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Pushing boundaries with bamboo

Sun Yuanqing
Updated: Jan 15,2016 8:34 AM     China Daily

After spending years in the West with reputable jewelry houses, a designer returns to his roots in more ways than one. Sun Yuanqing reports.

Sitting in a studio filled with teapots and bamboo furniture, Dayu Shi hasn’t stepped out of the building, where he works and lives, for four days while on his new project.

As he sips tea and plays with a geometric wood carving, the award-winning designer who has just won another award, the German Design Award 2016, is not in a hurry to explain his work, either.

“After all, your work speaks for itself,” Shi, 51, says.

Once a top-notch jewelry designer, Shi has worked with some of the world’s most expensive materials. But now he is into bamboo, one of the most common natural materials found in southern and eastern China.

“For me, the real challenge is to design with the most basic material,” he says.

His Xiao Yao Chair, which the German Design Award jury says “brings comfort and function into optimum balance”, is an example.

The chair combines cotton cushions with a bamboo frame, bringing together the elegance of the Chinese bamboo chair and the comfort of the Western sofa. Continuing his effort to push the boundaries on bamboo craftsmanship, Shi is exploring new techniques to enhance the structural strength of bamboo with this chair.

While he relied more on his sharp eyes as a jewelry designer, Shi says he has now found a new life with his fingers.

“When you understand the power of your hands, you realize that you shouldn’t have depended only on your eyes. What you see with your eyes can be false, but what you feel with your hands can’t fool you. You can feel the temperature, the texture and everything that you can’t access on a computer screen.”

Born to parents who moved to Taiwan from the Chinese mainland in 1949, Shi recalls that he reluctantly practiced traditional art as a child.

At 21, he eagerly left Taiwan to study at the Fashion Institute of Technology in New York and later worked as a designer for luxury jewelry company Harry Winston.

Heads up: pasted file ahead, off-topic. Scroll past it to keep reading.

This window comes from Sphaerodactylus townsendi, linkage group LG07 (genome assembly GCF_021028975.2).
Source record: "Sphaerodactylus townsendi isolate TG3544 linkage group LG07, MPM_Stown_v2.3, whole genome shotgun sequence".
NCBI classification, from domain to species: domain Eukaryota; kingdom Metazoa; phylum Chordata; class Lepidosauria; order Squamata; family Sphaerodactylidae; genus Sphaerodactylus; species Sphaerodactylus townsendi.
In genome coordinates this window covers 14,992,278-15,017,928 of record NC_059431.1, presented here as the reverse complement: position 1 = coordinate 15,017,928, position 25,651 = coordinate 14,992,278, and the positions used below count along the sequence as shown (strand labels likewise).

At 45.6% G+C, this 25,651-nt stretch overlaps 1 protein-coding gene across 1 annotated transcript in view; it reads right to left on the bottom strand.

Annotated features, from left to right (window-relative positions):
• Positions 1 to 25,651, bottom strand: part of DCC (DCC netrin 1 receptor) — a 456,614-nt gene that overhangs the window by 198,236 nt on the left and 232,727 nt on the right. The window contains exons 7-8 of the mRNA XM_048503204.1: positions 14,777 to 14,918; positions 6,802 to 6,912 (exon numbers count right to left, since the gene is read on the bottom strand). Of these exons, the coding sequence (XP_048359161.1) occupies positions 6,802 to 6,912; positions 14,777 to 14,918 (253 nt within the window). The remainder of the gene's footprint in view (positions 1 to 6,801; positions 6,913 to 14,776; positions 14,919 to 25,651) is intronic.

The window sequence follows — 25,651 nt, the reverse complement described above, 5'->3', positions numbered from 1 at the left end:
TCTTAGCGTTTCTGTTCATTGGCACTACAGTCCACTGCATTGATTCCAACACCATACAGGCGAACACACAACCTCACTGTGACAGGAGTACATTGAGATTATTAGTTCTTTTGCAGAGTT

In 1996, he won the DeBeers Diamonds International Award, equivalent to the Oscars of the jewelry world.

“We tried our best to be like Americans,” he says. “But when I was finally accepted by the industry, I started to look back and felt uncomfortable. I realized where I had come from. The education I had as a child, which I didn’t understand early on, surfaced again. I got to notice it and became curious.”

With the belief that design is meant to solve problems of people, he began to look at his roots with amazing results, like the idea of yielding and coexisting with nature using Chinese craftsmanship, which could be an answer to the destructive effects of the Industrial Revolution.

Shi returned to Taiwan in 1996 and opened Dragonfly Gallery, a pioneer design concept store where he displays the latest in design from around the world. The store not only became an inspiration for local designers but also an educational hub for local students of design.

Dayu Shi works with bamboo, one of the most common natural materials in China. [Photo/Provided to China Daily]

In 2010, dismayed by the declining economy and political situation in Taiwan, Shi accepted an invitation to visit Beijing to set up his own design studio, as the city tried to develop its cultural sector by attracting designers and artists with favorable policies.

Shi’s work ranges from jewelry to furniture, animation and digital products.

He won the iF Communication Design Award in 2007 and 2008 for his animation work. He was honored with the Red Dot Design Award four years in a row from 2009 to 2012 for designs including the Twins Round/Square Teapot Set and the bamboo chairs Jun-Zi and Qin-Jian.

Shi exhibited his Bamboo Project in Beijing in 2011, showcasing the potential of bamboo as a material for both building and interior design.

For Shi, bamboo is not just a substitute for wood. With its long fiber, bamboo can be strong, durable and elastic at the same time. It takes only 10 years to mature and produces 35 percent more oxygen than other types of trees, experts say.

It is often used in ancient Chinese literature and art to portray its zen-like quality.

While pushing the limits of bamboo craftsmanship, he is also trying to encourage bamboo farmers and manufacturers in China as a whole.

Shi says that it is time for him to focus on what he is really passionate about.

“My goal as a designer is to have influential works, rather than just profit ... There are prodigies in music, mathematics and physics but not in design. You have to have life experience, common sense and good powers of observation to be a good designer. At this age, I have to cherish the time I am left with.”

He is now working on a new version of the “tea chair”, a type of chair people use in tea houses in Chongqing, his father’s birthplace.

He is also working with musician Feng Mantian to develop a new version of the ruan, a traditional Chinese plucked string instrument.

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